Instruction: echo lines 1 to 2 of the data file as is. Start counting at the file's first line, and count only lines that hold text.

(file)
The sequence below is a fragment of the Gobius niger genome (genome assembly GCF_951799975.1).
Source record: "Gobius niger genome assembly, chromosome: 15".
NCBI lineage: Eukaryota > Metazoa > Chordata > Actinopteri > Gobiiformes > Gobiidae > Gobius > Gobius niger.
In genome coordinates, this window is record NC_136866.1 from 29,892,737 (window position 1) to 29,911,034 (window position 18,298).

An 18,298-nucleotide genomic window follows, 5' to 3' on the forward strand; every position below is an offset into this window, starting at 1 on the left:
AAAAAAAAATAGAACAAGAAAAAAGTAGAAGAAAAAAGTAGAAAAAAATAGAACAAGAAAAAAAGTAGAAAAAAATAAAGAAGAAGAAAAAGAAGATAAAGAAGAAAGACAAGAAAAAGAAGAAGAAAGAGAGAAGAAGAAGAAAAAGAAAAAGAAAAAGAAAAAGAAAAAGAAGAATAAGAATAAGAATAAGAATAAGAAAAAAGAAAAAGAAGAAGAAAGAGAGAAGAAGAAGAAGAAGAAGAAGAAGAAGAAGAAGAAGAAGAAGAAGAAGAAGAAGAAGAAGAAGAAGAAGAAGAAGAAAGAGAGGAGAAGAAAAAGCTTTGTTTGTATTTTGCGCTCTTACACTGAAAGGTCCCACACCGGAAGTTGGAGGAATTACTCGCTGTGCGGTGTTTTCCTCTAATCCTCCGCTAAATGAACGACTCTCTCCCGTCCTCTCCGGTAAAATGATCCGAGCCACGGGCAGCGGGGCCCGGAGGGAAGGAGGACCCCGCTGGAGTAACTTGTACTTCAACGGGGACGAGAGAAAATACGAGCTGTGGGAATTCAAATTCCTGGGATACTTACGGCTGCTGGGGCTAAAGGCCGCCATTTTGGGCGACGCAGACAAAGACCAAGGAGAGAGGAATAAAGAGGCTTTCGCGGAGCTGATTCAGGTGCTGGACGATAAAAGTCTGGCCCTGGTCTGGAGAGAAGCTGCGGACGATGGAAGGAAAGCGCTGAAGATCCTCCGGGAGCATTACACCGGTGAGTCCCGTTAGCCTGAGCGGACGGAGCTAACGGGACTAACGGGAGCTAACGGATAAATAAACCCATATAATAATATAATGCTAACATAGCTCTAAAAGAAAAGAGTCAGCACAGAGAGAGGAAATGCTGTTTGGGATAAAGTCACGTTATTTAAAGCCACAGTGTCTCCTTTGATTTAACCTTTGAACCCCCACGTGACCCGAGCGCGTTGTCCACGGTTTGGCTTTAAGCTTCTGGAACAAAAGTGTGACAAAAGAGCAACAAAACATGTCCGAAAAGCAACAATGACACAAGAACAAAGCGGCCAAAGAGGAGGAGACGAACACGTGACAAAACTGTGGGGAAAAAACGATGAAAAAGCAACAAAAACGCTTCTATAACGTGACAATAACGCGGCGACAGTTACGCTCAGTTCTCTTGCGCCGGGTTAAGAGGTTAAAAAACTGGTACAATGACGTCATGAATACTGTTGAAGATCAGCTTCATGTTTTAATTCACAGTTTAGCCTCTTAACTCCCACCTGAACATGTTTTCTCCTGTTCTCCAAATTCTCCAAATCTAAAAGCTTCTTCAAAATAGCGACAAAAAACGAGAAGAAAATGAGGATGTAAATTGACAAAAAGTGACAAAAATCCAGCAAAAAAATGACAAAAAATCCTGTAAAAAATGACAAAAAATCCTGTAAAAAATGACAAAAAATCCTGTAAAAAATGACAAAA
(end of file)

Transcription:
The sequence below is a fragment of the Gobius niger genome (genome assembly GCF_951799975.1).
Source record: "Gobius niger genome assembly, chromosome: 15".